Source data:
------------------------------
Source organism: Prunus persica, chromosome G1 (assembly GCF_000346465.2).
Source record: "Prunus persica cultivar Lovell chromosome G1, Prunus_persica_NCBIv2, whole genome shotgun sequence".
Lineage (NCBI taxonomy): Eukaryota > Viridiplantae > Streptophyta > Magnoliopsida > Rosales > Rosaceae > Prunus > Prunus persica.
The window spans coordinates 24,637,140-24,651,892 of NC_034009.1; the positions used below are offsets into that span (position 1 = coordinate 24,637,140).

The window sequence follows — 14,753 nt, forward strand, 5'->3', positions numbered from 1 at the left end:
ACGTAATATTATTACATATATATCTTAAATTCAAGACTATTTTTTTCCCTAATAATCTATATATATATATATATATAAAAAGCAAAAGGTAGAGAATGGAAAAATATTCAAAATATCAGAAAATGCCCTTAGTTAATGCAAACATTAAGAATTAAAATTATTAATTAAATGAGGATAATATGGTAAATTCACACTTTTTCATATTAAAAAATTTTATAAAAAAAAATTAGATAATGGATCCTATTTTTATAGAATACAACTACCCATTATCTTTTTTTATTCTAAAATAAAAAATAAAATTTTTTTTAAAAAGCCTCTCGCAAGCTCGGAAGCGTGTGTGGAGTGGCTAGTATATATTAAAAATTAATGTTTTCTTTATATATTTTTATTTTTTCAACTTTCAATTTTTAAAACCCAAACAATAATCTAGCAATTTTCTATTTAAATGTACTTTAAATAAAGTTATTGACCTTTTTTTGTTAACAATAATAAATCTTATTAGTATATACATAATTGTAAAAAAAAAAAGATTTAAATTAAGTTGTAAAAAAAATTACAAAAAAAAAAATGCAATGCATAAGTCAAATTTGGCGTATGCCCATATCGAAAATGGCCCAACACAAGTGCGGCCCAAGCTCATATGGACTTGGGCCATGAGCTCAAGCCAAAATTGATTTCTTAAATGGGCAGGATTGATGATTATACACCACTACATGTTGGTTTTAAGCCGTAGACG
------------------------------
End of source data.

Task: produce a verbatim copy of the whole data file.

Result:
Source organism: Prunus persica, chromosome G1 (assembly GCF_000346465.2).
Source record: "Prunus persica cultivar Lovell chromosome G1, Prunus_persica_NCBIv2, whole genome shotgun sequence".
Lineage (NCBI taxonomy): Eukaryota > Viridiplantae > Streptophyta > Magnoliopsida > Rosales > Rosaceae > Prunus > Prunus persica.
The window spans coordinates 24,637,140-24,651,892 of NC_034009.1; the positions used below are offsets into that span (position 1 = coordinate 24,637,140).

The window sequence follows — 14,753 nt, forward strand, 5'->3', positions numbered from 1 at the left end:
ACGTAATATTATTACATATATATCTTAAATTCAAGACTATTTTTTTCCCTAATAATCTATATATATATATATATATAAAAAGCAAAAGGTAGAGAATGGAAAAATATTCAAAATATCAGAAAATGCCCTTAGTTAATGCAAACATTAAGAATTAAAATTATTAATTAAATGAGGATAATATGGTAAATTCACACTTTTTCATATTAAAAAATTTTATAAAAAAAAATTAGATAATGGATCCTATTTTTATAGAATACAACTACCCATTATCTTTTTTTATTCTAAAATAAAAAATAAAATTTTTTTTAAAAAGCCTCTCGCAAGCTCGGAAGCGTGTGTGGAGTGGCTAGTATATATTAAAAATTAATGTTTTCTTTATATATTTTTATTTTTTCAACTTTCAATTTTTAAAACCCAAACAATAATCTAGCAATTTTCTATTTAAATGTACTTTAAATAAAGTTATTGACCTTTTTTTGTTAACAATAATAAATCTTATTAGTATATACATAATTGTAAAAAAAAAAAGATTTAAATTAAGTTGTAAAAAAAATTACAAAAAAAAAAATGCAATGCATAAGTCAAATTTGGCGTATGCCCATATCGAAAATGGCCCAACACAAGTGCGGCCCAAGCTCATATGGACTTGGGCCATGAGCTCAAGCCAAAATTGATTTCTTAAATGGGCAGGATTGATGATTATACACCACTACATGTTGGTTTTAAGCCGTAGACG